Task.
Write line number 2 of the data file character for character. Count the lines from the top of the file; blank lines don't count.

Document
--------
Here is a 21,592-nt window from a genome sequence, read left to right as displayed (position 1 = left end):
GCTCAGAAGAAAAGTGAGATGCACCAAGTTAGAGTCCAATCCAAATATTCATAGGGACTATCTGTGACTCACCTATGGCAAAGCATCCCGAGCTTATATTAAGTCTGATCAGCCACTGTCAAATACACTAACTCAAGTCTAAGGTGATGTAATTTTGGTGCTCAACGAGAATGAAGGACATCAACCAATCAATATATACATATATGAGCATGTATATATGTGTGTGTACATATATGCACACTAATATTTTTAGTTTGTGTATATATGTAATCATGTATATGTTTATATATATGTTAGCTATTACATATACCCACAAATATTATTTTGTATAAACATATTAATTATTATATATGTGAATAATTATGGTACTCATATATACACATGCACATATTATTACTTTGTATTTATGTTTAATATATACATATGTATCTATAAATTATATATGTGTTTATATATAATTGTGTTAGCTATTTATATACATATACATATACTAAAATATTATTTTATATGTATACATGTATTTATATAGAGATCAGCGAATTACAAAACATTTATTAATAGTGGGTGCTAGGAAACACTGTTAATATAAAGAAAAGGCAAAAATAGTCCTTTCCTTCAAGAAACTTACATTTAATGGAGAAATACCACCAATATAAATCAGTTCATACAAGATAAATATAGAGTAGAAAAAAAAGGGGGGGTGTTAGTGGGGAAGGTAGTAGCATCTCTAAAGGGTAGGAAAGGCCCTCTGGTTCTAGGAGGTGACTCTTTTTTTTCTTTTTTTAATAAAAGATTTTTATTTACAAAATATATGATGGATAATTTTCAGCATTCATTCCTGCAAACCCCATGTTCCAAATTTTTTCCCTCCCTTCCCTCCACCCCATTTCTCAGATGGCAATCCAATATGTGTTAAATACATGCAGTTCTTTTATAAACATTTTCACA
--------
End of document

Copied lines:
GCTCAGAAGAAAAGTGAGATGCACCAAGTTAGAGTCCAATCCAAATATTCATAGGGACTATCTGTGACTCACCTATGGCAAAGCATCCCGAGCTTATATTAAGTCTGATCAGCCACTGTCAAATACACTAACTCAAGTCTAAGGTGATGTAATTTTGGTGCTCAACGAGAATGAAGGACATCAACCAATCAATATATACATATATGAGCATGTATATATGTGTGTGTACATATATGCACACTAATATTTTTAGTTTGTGTATATATGTAATCATGTATATGTTTATATATATGTTAGCTATTACATATACCCACAAATATTATTTTGTATAAACATATTAATTATTATATATGTGAATAATTATGGTACTCATATATACACATGCACATATTATTACTTTGTATTTATGTTTAATATATACATATGTATCTATAAATTATATATGTGTTTATATATAATTGTGTTAGCTATTTATATACATATACATATACTAAAATATTATTTTATATGTATACATGTATTTATATAGAGATCAGCGAATTACAAAACATTTATTAATAGTGGGTGCTAGGAAACACTGTTAATATAAAGAAAAGGCAAAAATAGTCCTTTCCTTCAAGAAACTTACATTTAATGGAGAAATACCACCAATATAAATCAGTTCATACAAGATAAATATAGAGTAGAAAAAAAAGGGGGGGTGTTAGTGGGGAAGGTAGTAGCATCTCTAAAGGGTAGGAAAGGCCCTCTGGTTCTAGGAGGTGACTCTTTTTTTTCTTTTTTTAATAAAAGATTTTTATTTACAAAATATATGATGGATAATTTTCAGCATTCATTCCTGCAAACCCCATGTTCCAAATTTTTTCCCTCCCTTCCCTCCACCCCATTTCTCAGATGGCAATCCAATATGTGTTAAATACATGCAGTTCTTTTATAAACATTTTCACA